"Our objective is to find out what the needs of the community are and to let them know we're here should there be any experience of domestic assault or violence," said Melissa, an advocate for victims of sexual assault and outreach worker with the Portland Women's Crisis Line. (Given the nature of her outreach, Melissa did not want her last name used, to protect her safety.) "It's becoming more and more apparent to us that using a harm-reduction philosophy is going to be the best way to make sure that everybody out there is getting services they deserve."

The Portland Women's Crisis Line began as a rape hotline back in 1973, but found it was receiving as many calls related to domestic violence. In 1975, the organization adopted a new mission to serve women and children who were victims of domestic and/or sexual violence and/or sexual violence. The organization also provides direct services to people engaged in, or affected by the commercial sex industry.

The sex industry runs the gamut of occupations and activities, Melissa said, spanning legal striptease acts in a club, to prostitution, escort services and "lingerie modeling." It also includes survival trade, the trading of sexual services for basic needs, such as food and shelter, or alcohol or drugs.

"It's a population that has been historically really marginalized and felt excluded from a lot of those services that are out there," Melissa said. "There is just a history of feeling judged. There are some programs out there that would not be able to continue to support someone in the sex industry if they found out that that is how they support themselves."

That stigma has become a deterrent to seeking assistance, Melissa said.

"What I see is that that is just reducing the chances that people who really need services are going to get them," Melissa said. "Everybody deserves to have the same things available to them, regardless of what their choice in profession is, or what they're life circumstances are."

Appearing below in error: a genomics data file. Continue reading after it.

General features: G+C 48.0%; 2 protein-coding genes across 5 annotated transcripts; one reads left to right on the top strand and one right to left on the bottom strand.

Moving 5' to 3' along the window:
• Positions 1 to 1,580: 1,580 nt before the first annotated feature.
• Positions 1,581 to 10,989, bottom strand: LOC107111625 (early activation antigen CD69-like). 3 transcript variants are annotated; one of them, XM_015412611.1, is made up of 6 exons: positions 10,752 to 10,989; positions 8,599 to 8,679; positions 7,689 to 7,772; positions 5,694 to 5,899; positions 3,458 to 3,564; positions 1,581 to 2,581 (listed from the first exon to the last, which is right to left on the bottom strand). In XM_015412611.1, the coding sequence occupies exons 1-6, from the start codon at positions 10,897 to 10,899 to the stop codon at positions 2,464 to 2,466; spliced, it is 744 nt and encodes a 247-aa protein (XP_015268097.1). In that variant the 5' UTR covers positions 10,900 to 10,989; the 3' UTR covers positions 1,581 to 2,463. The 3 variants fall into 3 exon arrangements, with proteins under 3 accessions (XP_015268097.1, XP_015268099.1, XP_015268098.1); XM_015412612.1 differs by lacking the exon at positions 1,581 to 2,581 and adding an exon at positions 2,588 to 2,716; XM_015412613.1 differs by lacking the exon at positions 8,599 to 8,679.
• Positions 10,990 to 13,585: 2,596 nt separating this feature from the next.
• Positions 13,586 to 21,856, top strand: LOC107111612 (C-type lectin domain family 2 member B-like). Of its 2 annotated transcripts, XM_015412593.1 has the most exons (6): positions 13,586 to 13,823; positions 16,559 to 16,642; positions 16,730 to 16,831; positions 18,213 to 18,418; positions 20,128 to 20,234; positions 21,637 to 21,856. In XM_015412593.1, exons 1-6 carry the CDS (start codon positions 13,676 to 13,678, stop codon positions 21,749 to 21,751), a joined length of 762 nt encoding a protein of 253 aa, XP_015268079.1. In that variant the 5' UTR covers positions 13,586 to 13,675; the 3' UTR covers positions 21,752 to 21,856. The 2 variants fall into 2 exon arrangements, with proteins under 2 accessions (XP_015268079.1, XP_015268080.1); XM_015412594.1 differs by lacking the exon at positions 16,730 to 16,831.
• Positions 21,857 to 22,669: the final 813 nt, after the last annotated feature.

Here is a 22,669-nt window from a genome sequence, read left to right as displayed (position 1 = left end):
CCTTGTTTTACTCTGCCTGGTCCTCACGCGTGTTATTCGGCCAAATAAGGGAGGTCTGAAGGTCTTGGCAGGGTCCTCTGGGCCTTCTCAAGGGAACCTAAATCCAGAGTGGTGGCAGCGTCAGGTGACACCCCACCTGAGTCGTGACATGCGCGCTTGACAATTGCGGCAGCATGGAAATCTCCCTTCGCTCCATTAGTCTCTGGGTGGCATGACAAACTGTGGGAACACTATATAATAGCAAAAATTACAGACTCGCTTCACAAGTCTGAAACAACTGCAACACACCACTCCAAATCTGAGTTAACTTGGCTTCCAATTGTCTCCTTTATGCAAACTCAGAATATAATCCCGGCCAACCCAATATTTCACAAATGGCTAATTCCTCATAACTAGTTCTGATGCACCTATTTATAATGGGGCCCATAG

Melissa emphasizes that experiences in the sex industry are different for everyone. Sex work has become synonymous with abuse and violence, and that has established a sweeping victimization of people in the industry, whether or not it applies to every individual. The violence is absolutely real, she says, and sex industry workers are at a higher risk, but the combined identity of sex worker and victim is pushing people underground and away from the services that can help them.

Bull says she wasn't victimized by prostitution, "I was victimized by rapists, beaters, haters, momos, thieves, and cops, but not by hoing."

Bull said she reserved a special animosity for tricks that wanted to "save" her, and ran from the do-gooders trying to put her out of business.

"As for the do-gooders, they might as well be the police," Bull said. "I wanted nothing to do with them, as their goal was to shame me and starve me out in the name of making me "good." I was "good" if I worked at Wal-Mart or scrubbed floors for minimum wage, but "bad" if I sold sexual favors for 10 times the money. My "badness" could only be cured by the do-gooders and the dreary, menial-labor poverty they wanted to make of my life."

Leslie Peterson, primary trainer for the Portland Bad Date Line, says the industry is driven more by economics and social issues than sex. The Bad Date Line collects reports on violent customers in the sex industry and distributes them in a monthly publication to raise awareness among workers.

"The Sex Worker Outreach Coalition is forming as we speak, so what its goals are and what it's going to accomplish are still unfolding," said Peterson. "I think that having different service agencies being able to communicate and share and build something together is going to really help respond to people's needs. People who are doing this activity are misunderstood, and I think it's going to be helpful for different reasons, to help us better understand how to serve people doing these activities."